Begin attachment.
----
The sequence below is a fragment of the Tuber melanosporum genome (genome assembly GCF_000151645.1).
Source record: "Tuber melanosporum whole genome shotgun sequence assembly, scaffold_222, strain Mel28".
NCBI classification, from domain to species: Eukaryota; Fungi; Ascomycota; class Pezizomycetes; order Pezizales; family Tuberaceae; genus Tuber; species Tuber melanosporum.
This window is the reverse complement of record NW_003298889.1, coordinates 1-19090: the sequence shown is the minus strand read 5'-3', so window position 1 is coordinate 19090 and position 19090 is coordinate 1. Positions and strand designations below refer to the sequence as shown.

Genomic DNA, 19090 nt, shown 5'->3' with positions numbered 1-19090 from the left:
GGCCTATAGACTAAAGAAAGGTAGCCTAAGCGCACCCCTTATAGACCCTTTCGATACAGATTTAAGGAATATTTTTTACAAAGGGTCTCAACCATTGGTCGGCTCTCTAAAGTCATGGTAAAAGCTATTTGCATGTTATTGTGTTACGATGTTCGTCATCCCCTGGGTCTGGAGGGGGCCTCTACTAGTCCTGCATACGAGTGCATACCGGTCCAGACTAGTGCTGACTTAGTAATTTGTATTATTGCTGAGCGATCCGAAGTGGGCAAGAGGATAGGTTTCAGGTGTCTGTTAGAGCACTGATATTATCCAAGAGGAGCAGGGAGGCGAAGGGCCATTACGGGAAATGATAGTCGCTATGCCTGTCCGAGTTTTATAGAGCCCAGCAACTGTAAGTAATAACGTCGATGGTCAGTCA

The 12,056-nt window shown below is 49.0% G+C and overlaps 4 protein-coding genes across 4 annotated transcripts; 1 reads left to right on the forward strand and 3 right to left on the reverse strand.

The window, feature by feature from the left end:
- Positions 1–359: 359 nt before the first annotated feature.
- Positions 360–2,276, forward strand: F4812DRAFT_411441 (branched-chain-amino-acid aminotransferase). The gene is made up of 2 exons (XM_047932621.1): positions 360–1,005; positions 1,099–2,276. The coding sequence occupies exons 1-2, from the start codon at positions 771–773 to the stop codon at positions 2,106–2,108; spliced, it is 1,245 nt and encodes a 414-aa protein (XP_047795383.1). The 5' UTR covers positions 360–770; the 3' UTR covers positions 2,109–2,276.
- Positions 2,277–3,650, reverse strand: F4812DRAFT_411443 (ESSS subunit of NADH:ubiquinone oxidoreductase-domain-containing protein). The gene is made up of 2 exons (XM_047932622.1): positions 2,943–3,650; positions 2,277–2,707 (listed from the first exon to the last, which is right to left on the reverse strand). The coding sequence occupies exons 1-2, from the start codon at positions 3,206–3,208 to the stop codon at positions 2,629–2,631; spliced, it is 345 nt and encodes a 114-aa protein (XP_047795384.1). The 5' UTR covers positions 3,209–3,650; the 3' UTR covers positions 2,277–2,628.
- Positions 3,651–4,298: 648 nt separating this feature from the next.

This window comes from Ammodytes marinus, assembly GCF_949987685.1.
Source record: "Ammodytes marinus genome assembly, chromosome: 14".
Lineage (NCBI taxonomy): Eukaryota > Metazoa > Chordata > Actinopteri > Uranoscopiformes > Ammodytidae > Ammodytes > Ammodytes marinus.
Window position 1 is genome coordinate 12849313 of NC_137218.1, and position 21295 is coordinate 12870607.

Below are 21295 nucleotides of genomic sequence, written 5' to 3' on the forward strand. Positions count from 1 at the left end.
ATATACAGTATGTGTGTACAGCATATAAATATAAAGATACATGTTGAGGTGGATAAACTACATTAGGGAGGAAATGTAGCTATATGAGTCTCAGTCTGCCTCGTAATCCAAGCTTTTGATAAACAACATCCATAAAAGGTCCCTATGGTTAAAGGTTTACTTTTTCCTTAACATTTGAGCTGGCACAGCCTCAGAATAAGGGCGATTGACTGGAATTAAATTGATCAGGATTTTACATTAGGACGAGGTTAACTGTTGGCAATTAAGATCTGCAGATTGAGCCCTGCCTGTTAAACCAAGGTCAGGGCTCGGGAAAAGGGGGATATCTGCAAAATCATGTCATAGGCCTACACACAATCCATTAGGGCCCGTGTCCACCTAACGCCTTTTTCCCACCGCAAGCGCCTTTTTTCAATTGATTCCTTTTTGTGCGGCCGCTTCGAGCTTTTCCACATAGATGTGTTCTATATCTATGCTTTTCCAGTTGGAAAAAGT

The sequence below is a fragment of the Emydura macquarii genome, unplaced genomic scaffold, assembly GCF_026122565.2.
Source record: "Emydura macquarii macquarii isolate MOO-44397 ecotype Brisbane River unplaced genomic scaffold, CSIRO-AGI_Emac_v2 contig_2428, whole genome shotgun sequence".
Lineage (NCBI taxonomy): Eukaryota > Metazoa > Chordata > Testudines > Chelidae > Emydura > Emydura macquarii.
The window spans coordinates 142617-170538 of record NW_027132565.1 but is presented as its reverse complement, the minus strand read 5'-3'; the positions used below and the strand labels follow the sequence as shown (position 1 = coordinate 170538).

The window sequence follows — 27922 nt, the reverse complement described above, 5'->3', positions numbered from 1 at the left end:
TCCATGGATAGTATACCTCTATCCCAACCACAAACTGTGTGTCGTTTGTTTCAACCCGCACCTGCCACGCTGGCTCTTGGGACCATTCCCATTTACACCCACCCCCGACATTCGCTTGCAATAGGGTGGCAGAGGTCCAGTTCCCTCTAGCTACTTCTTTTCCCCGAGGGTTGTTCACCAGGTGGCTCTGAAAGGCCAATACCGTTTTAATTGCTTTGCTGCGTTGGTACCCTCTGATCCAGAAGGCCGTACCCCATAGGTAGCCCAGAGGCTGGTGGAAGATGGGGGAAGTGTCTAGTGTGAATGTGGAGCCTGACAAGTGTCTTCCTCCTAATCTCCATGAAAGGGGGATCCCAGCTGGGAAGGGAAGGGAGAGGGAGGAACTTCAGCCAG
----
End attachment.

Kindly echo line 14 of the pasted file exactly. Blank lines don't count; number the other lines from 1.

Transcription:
Source record: "Ammodytes marinus genome assembly, chromosome: 14".